Alabama moves up nationally in biodiversity, according to BSC scientist

North Alabama cubbies. Photo by Hannah Leeper

Don’t you love it when a new blog by a respected scientist makes an announcement that makes you proud to live in Alabama. 

Earlier this week, according to the first post in his new blog, Birmingham-Southern College professor Dr. Scot Duncan revealed that he had crunched the numbers and — drumroll please… 

The state of Alabama now ranks 1st in the eastern U.S. and 4th in the nation in biodiversity.

Landmark Report Updated

Vermilion darter
Vermilion darters found on a new section at Turkey Creek – photo courtesy of Freshwater Land Trust

The author of  Southern Wonder: Alabama’s Surprising Biodiversity, Duncan came to that conclusion when he did his own update of the landmark 2002 report, “States of the Union: Ranking America’s Biodiversity.” The nearly two decade old report ranked Alabama 5th nationally when comparing U.S. states to each other in total number of species.

Thanks to scientists finding more and more new critters in Alabama every year, we handily  surpassed New Mexico. Number of species-wise we are in a virtual tie with Arizona for third place, and let’s not forget, the Grand Canyon State is twice the size.

Why Does It Matter?

Gulf Sturgeon
State biologists Greg Miles and Steve Rider holding a 165 lb. 7’ egg-bearing female sturgeon caught and tagged in September 2020 in the Choctawhatchee River. The sturgeon was released. Photo via Travis Powell

Much like Alabama Football, when it comes to biodiversity we are perennial champs. I asked Duncan why Alabamians should care and why it matters. He provided these wise words. 


“Alabama is not just important nationally, it’s important globally.  We are THE global hotspot for freshwater turtles, snails, mussels, and crayfishes. And, we are one of the top global hotspots for freshwater fishes. 

Snails Alabama
Plicate Rocksnail (Leptoxis plicata) Locust Fork of the Black Warrior River, Blount and Jefferson Counties – Photo ADCNR/AABC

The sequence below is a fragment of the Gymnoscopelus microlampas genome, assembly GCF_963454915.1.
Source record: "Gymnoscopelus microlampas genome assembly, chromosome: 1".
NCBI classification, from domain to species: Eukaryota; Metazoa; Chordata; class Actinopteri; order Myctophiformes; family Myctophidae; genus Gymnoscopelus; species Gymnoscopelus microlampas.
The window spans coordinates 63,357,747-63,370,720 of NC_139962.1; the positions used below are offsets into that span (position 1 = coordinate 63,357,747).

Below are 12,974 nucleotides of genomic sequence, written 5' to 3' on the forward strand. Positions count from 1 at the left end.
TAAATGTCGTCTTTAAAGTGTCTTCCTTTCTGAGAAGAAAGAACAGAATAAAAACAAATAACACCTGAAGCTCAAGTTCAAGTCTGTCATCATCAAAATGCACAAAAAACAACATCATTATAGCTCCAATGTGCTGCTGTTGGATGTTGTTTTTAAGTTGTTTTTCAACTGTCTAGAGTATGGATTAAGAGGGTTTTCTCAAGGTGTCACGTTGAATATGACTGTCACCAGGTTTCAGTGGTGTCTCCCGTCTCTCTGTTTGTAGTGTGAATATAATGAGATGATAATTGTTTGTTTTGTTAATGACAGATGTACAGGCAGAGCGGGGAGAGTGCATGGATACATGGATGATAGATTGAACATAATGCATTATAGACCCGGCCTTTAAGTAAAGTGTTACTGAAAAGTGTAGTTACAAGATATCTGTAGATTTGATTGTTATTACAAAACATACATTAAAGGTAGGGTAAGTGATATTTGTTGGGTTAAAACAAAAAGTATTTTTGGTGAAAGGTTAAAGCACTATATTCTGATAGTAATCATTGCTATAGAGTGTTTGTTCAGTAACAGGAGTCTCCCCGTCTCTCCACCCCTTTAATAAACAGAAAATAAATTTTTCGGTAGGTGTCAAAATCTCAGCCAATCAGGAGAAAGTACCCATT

This isn’t just about nature; this is about us. The global extinction crisis is accelerating.  As we lose species, the ecosystems they maintain unravel.  That’s dangerous because ecosystems provide us with clean water and air. They provide us with food, fuel, fiber, and medicines.   And they buffer us against climate extremes such as hurricanes and droughts.Thus, when we save nature, we save ourselves. 

Fortunately, global problems like the extinction crisis have local solutions. With Alabama home to so many species, and with so many of them endangered, we absolutely must step up our efforts to protect Alabama’s biodiversity.  I write about the solutions in my forthcoming book, and I’ll be writing a lot about them in my upcoming blog posts.”

Bookmark and Sign up to the Blog

Oak Mountain
King’s Chair at Oak Mountain State Park. Photo from the Alabama State Park Facebook page

If you want to learn more about Duncan’s methodology read his new blog and bookmark the link.  You can also sign up to receive notifications. If you care about nature and Alabama’s environment it is a must read.

More Resources

We look forward to more posts by Dr. Scot Duncan about biodiversity. Bham Now has written extensively about the issue over the years, especially the little known fact that Alabama is first in the nation in the number of different kinds of freshwater fish, turtles, and yes… crayfish. Sorry Louisiana. 

Pat Byington
Pat Byington

Longtime conservationist. Former Executive Director at the Alabama Environmental Council and Wild South. Publisher of the Bama Environmental News for more than 18 years. Career highlights include playing an active role in the creation of Alabama's Forever Wild program, Little River Canyon National Preserve, Dugger Mountain Wilderness, preservation of special places throughout the East through the Wilderness Society and the strengthening (making more stringent) the state of Alabama's cancer risk and mercury standards.

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